How SuccessFactors is delivering six figure savings
to Welcome Break, the UK’s largest operator of
motorway services................................................... 14
Winning with Employee Central
Eva Woo outlines how SuccessFactors is making
customers such as Dentsply winners in the core HR
space ....................................................................... 16
The Right Fit: Five Reasons Why You Need Social
Karie Willyerd explains just exactly what social
learning is and how it can pay off for your
Your Cloud Your Way
Sven Denecken discusses how SAP is making waves
in the cloud space.................................................... 20
4 SuccessFactors Magazine 3RD EDITION
ResearchShows by Rebecca Sowards-Emmerd – Onboarding Product Manager
Starting a new job is one of the more emotional experiences someone can go through. Traditional
onboarding systems focus on paperwork and process, forgetting about the emotional transition
of a new employee. While process efficiencies are important and can save companies money,
significant cost savings can come from reducing first year attrition. By addressing the emotional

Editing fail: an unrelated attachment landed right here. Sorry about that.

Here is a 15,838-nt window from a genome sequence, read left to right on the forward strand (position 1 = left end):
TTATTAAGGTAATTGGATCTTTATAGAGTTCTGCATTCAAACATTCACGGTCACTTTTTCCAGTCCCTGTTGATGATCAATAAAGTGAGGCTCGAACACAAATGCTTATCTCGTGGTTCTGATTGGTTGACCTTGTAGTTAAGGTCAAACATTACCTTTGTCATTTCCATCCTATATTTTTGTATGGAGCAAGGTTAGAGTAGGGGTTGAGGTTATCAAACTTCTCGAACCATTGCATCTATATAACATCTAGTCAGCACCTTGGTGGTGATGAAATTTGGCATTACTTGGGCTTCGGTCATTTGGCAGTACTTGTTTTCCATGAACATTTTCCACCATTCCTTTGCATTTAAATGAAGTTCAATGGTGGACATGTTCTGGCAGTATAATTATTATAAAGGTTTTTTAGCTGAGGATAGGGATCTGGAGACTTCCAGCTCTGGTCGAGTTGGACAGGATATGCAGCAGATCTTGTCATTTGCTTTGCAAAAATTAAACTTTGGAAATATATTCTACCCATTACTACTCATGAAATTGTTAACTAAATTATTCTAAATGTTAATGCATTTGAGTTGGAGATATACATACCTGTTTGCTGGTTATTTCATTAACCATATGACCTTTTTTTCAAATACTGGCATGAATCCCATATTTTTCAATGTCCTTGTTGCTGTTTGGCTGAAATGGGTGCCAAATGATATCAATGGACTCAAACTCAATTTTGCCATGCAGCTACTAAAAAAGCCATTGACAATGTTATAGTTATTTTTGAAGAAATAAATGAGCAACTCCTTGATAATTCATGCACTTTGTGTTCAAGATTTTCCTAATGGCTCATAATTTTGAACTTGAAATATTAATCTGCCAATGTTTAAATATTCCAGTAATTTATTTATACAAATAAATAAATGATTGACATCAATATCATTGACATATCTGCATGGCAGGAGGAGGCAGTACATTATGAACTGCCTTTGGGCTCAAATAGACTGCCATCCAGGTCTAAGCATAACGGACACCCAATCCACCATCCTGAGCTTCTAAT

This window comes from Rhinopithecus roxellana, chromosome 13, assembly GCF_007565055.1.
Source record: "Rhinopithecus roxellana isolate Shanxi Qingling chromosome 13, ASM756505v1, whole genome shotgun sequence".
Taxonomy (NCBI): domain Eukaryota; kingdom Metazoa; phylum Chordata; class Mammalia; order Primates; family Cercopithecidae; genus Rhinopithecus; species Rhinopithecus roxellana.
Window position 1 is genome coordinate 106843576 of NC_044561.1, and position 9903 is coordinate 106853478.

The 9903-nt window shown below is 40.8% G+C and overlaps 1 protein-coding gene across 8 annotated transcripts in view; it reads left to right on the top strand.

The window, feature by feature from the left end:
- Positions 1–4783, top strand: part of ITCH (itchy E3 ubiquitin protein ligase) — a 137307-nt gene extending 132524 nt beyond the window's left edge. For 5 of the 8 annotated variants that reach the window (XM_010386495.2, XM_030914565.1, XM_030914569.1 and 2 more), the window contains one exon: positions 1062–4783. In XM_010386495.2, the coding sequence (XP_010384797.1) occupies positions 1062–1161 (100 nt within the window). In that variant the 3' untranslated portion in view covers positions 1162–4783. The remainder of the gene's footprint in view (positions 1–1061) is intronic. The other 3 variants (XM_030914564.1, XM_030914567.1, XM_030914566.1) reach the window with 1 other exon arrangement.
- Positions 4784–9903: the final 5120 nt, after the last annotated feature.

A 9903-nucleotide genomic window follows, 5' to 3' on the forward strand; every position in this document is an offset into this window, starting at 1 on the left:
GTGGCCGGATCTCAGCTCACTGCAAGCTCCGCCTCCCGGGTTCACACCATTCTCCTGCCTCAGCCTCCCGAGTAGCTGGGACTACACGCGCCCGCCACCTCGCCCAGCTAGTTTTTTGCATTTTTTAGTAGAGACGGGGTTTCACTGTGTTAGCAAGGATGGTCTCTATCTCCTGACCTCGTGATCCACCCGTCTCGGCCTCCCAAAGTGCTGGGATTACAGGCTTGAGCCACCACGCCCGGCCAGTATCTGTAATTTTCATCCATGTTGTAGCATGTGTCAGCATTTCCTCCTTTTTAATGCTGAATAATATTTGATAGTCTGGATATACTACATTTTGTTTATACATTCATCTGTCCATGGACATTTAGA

needs of new hires, they will feel more comfortable and welcome in their new organisations and
thus help to reduce attrition during that critical first year.
“New hires want to show
value and establish
credibility as soon as
Although process efficiencies are important and can
reduce administrative costs, the cost savings associated
with reducing first year attrition can be significantly
more substantial. That’s why we believe that a complete
onboarding solution should address not just the
administrative process of bringing someone into the
organisation, but the human aspects as well.
Researching onboarding needs
Before designing our new onboarding solution, we did
several rounds of research with people who recently
started new jobs, as well as hiring managers across
industries and generations. We wanted to deeply
understand the experiences, frustrations, and delights of
To frame the research, we broke the onboarding process
into three stages: Contract signing up to Day one, Day
one, and after Day one. We kept the conversation open
ended and encouraged people to talk through their recent
onboarding experiences. Below are some key points from
our research findings:
Before Day One –
“The more you know, the less stress you have”
New hires are especially anxious about their first day.